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He Was Accused Of Sexual Assault And Suspended For Two Years. Now His Case Could Help The Wrongly Accused Who Can’t Afford Lawyers.

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Witthaya Prasongsin
 

There’s a plethora of unfair policies and procedures enacted by colleges and universities regarding their pseudo-judicial systems set up to find culpability of those accused of sexual assault. But there is also an inherent inequality after the fact, as many — if not most — students who are wrongly accused can’t afford an attorney to sue the school and clear their good name.

 

That may be about to change thanks to attorney Andrew Miltenberg, who has been one of the leading lawyers in the fight for campus due process rights.

At Michigan State University — which has already been investigated by the federal government for taking too long to find accused students responsible and harbored Larry Nassar for years — a student referred to in court documents as John Doe was accused of sexual assault.

John said he thought the sex was consensual, but at some point during it he noticed the woman “appeared uncomfortable and was shivering.” He says he stopped having sex with her and asked if she was alright. She then left the room. Later, her friend texted John to say the woman claimed John forced himself on her. Four days later, she reported the incident to the school.

John was suspended for two years after an investigation that did not provide a chance for John to defend himself in a live hearing. He was unable to cross-examine his accuser or the witnesses against him. A 6th Circuit Court of Appeals ruling found that rival University of Michigan was wrong to deny an accused student the ability to cross-examine his accuser. That ruling, Miltenberg told the Detroit Free Press, opened the door for a class-action lawsuit, something that has been consistently brought up in due process circles.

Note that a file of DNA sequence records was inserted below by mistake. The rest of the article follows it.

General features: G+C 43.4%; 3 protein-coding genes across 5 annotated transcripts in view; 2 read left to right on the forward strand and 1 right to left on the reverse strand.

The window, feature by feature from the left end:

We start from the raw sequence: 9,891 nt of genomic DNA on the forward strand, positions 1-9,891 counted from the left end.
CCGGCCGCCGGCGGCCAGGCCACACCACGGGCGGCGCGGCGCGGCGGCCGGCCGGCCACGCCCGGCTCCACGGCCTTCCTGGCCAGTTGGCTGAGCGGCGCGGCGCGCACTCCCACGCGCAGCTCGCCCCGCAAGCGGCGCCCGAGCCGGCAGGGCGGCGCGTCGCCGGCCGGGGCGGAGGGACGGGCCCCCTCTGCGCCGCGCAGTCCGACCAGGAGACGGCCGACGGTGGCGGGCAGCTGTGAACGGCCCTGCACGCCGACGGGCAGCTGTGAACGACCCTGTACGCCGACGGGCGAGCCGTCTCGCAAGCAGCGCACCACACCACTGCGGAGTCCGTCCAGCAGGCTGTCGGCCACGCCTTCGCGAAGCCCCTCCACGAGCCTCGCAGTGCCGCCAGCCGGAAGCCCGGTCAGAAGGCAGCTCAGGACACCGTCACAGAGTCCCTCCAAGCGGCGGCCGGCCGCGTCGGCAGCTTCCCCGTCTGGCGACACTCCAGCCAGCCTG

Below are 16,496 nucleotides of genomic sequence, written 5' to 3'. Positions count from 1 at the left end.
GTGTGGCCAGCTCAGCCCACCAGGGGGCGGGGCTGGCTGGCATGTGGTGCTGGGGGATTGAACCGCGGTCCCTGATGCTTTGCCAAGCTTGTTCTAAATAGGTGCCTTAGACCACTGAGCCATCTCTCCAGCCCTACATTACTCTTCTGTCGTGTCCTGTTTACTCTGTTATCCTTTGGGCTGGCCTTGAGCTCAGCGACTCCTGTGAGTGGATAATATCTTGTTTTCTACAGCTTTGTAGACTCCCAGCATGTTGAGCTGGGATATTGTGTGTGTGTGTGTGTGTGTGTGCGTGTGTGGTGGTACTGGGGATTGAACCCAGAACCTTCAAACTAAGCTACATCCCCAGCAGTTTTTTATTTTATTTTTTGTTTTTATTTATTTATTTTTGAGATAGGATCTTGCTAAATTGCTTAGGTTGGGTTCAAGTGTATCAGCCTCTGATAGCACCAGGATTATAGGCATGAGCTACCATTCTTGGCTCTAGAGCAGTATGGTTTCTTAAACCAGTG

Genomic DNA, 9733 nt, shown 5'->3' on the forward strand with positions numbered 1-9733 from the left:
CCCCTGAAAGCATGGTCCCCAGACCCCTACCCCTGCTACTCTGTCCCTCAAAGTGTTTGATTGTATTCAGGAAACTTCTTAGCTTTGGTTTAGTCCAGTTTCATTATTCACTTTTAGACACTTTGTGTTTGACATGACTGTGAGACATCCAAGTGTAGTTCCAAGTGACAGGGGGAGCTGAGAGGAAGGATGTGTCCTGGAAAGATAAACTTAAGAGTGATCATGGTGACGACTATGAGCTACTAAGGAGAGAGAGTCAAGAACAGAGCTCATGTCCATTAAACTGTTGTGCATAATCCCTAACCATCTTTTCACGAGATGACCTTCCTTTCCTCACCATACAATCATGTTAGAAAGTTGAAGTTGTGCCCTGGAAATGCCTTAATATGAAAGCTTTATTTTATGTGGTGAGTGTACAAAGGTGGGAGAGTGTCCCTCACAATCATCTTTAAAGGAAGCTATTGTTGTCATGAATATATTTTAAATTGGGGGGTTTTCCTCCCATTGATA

“For a long time, people would ask why there wasn't a class action," Miltenberg said. "There wasn't a law on the books we could hold a class action on. Now there is."

A class-action allows accused students who can’t afford an attorney to fight on their behalf the chance to receive relief from the harm caused to them. The lawsuit defines eligible participants as follows:

 

All MSU students and/or former students, including prospective and future students, subjected to a disciplinary sanction, suspension, or expulsion pursuant to a finding of responsibility under the (sexual violence) Policy (or its predecessor and/or successor policy/policies) without first being afforded a live hearing and opportunity for cross examination.

As the Free Press, noted, if Miltenberg is successful, the class-action strategy could be used elsewhere.

Thanks to professor and author K.C. Johnson, we know there have been hundreds of lawsuits and more than 100 good rulings in favor of wrongly accused students — but those numbers only reflect the students who can afford to file a lawsuit. We don’t know the number of students who were punished for a crime they didn’t commit but who couldn’t afford legal counsel.

Miltenberg previously was the first attorney on this issue to try and sue the federal government over the policies it imposed on institutions of higher education. A judge knocked the government out of the lawsuit, but the school ended up settling with the student.

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